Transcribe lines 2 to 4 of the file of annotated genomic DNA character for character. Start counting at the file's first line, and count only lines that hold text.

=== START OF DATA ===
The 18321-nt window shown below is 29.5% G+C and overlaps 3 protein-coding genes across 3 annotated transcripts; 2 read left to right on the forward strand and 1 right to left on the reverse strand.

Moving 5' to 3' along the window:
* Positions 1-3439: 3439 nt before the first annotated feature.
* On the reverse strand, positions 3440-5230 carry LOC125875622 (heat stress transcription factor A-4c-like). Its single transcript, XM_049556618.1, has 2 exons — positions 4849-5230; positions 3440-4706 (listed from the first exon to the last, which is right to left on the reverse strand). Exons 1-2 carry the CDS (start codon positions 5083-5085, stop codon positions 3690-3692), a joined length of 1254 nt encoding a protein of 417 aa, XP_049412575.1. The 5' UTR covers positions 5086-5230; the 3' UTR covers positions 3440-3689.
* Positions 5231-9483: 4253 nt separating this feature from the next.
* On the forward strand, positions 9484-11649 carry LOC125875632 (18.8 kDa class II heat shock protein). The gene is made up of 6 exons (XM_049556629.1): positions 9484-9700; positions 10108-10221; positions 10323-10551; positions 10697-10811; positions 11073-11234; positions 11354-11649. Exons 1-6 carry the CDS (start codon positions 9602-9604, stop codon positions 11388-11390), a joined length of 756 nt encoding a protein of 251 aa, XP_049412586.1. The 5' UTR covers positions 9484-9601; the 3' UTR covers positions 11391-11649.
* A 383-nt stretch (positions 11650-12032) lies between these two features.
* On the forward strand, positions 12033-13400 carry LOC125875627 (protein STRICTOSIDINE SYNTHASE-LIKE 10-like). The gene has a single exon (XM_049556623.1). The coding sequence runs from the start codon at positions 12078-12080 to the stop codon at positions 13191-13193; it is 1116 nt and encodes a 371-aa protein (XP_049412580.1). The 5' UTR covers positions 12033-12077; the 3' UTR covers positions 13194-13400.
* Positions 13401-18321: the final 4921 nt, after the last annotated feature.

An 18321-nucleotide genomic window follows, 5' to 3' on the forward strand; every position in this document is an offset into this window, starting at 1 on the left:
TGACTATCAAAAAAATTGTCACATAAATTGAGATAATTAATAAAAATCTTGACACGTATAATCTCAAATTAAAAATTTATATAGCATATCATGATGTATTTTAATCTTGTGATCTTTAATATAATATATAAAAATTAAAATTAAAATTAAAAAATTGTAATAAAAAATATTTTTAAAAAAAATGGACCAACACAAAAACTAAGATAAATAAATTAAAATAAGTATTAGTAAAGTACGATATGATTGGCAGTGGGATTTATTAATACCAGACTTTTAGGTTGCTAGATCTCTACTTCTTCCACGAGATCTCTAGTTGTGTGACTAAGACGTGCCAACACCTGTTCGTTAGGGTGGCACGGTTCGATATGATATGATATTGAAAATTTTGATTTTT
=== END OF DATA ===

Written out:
Moving 5' to 3' along the window:
* Positions 1-3439: 3439 nt before the first annotated feature.
* On the reverse strand, positions 3440-5230 carry LOC125875622 (heat stress transcription factor A-4c-like). Its single transcript, XM_049556618.1, has 2 exons — positions 4849-5230; positions 3440-4706 (listed from the first exon to the last, which is right to left on the reverse strand). Exons 1-2 carry the CDS (start codon positions 5083-5085, stop codon positions 3690-3692), a joined length of 1254 nt encoding a protein of 417 aa, XP_049412575.1. The 5' UTR covers positions 5086-5230; the 3' UTR covers positions 3440-3689.